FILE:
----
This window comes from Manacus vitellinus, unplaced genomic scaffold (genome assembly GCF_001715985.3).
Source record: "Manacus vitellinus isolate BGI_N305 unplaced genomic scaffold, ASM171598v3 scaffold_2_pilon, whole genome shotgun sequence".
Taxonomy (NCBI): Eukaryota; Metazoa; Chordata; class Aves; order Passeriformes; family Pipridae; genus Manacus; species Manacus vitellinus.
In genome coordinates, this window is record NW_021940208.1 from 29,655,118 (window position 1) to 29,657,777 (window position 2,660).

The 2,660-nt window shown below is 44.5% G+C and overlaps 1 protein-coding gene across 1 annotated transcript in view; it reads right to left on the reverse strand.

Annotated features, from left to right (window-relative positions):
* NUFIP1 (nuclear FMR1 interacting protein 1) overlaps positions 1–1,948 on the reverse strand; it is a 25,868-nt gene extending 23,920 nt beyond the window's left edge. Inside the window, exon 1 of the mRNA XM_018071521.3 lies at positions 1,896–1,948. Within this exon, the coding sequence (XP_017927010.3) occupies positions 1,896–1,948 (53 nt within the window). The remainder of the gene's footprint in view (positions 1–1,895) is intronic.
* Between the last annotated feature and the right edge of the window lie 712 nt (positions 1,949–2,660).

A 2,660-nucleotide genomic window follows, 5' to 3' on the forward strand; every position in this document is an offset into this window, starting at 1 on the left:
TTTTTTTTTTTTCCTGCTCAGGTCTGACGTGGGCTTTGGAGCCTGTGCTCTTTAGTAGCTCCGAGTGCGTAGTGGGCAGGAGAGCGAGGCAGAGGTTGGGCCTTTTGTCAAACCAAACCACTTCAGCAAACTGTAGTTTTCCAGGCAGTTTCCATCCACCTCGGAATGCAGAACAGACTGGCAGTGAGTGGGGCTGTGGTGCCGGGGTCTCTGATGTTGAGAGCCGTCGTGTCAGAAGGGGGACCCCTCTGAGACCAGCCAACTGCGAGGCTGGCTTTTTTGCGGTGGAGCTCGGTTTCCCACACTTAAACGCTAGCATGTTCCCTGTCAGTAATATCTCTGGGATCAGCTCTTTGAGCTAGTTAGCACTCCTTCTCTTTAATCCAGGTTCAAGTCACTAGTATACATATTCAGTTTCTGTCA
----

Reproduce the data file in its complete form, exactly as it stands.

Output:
This window comes from Manacus vitellinus, unplaced genomic scaffold (genome assembly GCF_001715985.3).
Source record: "Manacus vitellinus isolate BGI_N305 unplaced genomic scaffold, ASM171598v3 scaffold_2_pilon, whole genome shotgun sequence".
Taxonomy (NCBI): Eukaryota; Metazoa; Chordata; class Aves; order Passeriformes; family Pipridae; genus Manacus; species Manacus vitellinus.
In genome coordinates, this window is record NW_021940208.1 from 29,655,118 (window position 1) to 29,657,777 (window position 2,660).

The 2,660-nt window shown below is 44.5% G+C and overlaps 1 protein-coding gene across 1 annotated transcript in view; it reads right to left on the reverse strand.

Annotated features, from left to right (window-relative positions):
* NUFIP1 (nuclear FMR1 interacting protein 1) overlaps positions 1–1,948 on the reverse strand; it is a 25,868-nt gene extending 23,920 nt beyond the window's left edge. Inside the window, exon 1 of the mRNA XM_018071521.3 lies at positions 1,896–1,948. Within this exon, the coding sequence (XP_017927010.3) occupies positions 1,896–1,948 (53 nt within the window). The remainder of the gene's footprint in view (positions 1–1,895) is intronic.
* Between the last annotated feature and the right edge of the window lie 712 nt (positions 1,949–2,660).

A 2,660-nucleotide genomic window follows, 5' to 3' on the forward strand; every position in this document is an offset into this window, starting at 1 on the left:
TTTTTTTTTTTTCCTGCTCAGGTCTGACGTGGGCTTTGGAGCCTGTGCTCTTTAGTAGCTCCGAGTGCGTAGTGGGCAGGAGAGCGAGGCAGAGGTTGGGCCTTTTGTCAAACCAAACCACTTCAGCAAACTGTAGTTTTCCAGGCAGTTTCCATCCACCTCGGAATGCAGAACAGACTGGCAGTGAGTGGGGCTGTGGTGCCGGGGTCTCTGATGTTGAGAGCCGTCGTGTCAGAAGGGGGACCCCTCTGAGACCAGCCAACTGCGAGGCTGGCTTTTTTGCGGTGGAGCTCGGTTTCCCACACTTAAACGCTAGCATGTTCCCTGTCAGTAATATCTCTGGGATCAGCTCTTTGAGCTAGTTAGCACTCCTTCTCTTTAATCCAGGTTCAAGTCACTAGTATACATATTCAGTTTCTGTCA